Amelia Earhart Timeline | God's World News
Amelia Earhart Timeline
Time Machine
Posted: April 23, 2018


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1896—Born in Atchison, Kansas. Known as a tomboy and nicknamed “Pidge.” Homeschooled until age 12.

1909—Just six years after the Wright brothers’ first flight, Amelia sees an airplane for the first time.

1915—Graduates from public high school in Chicago, Illinois.

1917—Amelia trains with the Red Cross as a volunteer nurse treating wounded World War I soldiers.

1921—Enrolls for a year in university classes to become a medical student, experiences her first airplane ride, and becomes interested in flying. She completes flying lessons and buys her first plane, a Kinner Airster she names “The Canary.”

1922—Sets world record for altitude by a female pilot: 14,000 feet. The next year, she becomes one of only a handful of women to receive an international pilot license.

1927—Mounting bills force Amelia to sell The Canary and take jobs as a teacher and then as a social worker. She gains respect and fame for her involvement in aviation.

1928—Rides with two pilots as a passenger on a historic flight across the Atlantic. She becomes a celebrity, writing a book about the flight, making a solo flight across the United States and back, and promoting products.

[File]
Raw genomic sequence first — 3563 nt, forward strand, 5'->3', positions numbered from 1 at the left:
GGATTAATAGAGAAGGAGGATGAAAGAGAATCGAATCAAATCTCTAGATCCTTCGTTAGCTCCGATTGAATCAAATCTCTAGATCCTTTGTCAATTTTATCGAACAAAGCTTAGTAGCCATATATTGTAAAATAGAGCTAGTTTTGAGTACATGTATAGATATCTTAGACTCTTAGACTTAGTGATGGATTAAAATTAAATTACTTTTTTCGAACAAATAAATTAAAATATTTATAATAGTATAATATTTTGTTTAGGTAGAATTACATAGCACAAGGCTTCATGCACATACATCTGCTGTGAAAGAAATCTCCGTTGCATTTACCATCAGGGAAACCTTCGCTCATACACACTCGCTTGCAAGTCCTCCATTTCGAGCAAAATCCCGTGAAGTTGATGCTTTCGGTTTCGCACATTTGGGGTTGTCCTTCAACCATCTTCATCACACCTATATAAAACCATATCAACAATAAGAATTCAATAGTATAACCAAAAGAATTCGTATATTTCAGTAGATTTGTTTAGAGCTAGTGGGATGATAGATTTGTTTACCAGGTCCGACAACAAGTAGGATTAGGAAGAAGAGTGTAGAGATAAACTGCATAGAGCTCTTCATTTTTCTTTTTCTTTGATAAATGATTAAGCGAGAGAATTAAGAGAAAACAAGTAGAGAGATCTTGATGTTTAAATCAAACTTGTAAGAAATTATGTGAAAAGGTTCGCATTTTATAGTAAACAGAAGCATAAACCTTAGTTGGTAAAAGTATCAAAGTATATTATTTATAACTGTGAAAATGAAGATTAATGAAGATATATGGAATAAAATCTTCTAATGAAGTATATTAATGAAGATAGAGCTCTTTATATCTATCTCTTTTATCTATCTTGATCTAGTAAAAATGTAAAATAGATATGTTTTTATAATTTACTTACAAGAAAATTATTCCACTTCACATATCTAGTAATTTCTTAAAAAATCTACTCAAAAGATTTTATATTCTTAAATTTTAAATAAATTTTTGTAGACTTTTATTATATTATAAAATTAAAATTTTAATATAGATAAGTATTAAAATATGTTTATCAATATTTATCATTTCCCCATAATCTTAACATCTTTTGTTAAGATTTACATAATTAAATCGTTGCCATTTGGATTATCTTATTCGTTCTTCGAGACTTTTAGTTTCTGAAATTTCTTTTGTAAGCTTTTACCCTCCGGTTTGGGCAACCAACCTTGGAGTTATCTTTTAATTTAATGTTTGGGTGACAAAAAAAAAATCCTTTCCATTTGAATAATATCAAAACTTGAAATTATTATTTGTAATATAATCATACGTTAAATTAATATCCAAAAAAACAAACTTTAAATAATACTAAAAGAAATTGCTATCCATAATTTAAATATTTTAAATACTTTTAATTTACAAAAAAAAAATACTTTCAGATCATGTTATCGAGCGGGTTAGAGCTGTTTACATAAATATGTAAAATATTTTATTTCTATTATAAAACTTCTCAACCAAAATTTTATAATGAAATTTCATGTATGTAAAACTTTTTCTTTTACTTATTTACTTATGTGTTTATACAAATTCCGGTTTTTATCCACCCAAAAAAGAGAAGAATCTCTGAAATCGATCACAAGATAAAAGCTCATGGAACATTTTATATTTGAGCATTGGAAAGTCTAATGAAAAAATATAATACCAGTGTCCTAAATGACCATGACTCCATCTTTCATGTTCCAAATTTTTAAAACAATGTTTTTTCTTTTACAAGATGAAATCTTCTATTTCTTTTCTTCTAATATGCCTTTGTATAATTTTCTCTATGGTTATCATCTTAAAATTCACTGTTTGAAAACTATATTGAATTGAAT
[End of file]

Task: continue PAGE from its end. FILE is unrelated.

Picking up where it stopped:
1929—Buys a Lockheed Vega plane. Places 3rd in a women’s flying race. Later sets a speed record for women pilots: 181 mph.

1931—Becomes leader of an organization for women pilots. Marries George Putnam and flies coast to coast in an autogyro (early helicopter).

1932—Begins earning fame and awards for being the first woman to fly alone across the Atlantic, then first to cross the USA non-stop, and publishing her book, The Fun of It.

1933—Competes in National Air Races. Starts her own line of clothing fashions.

1935—Makes historic flights, including becoming the first woman to fly solo across the Pacific Ocean.

1936—Purdue University gives her the money for a Lockheed Electra 10E, the plane she will attempt to take round-the-world.

1937—Begins her famous flight.

For more about brave tomboys, see Caddie Woodlawn by Carol Ryrie Brink in our Recommended Reading.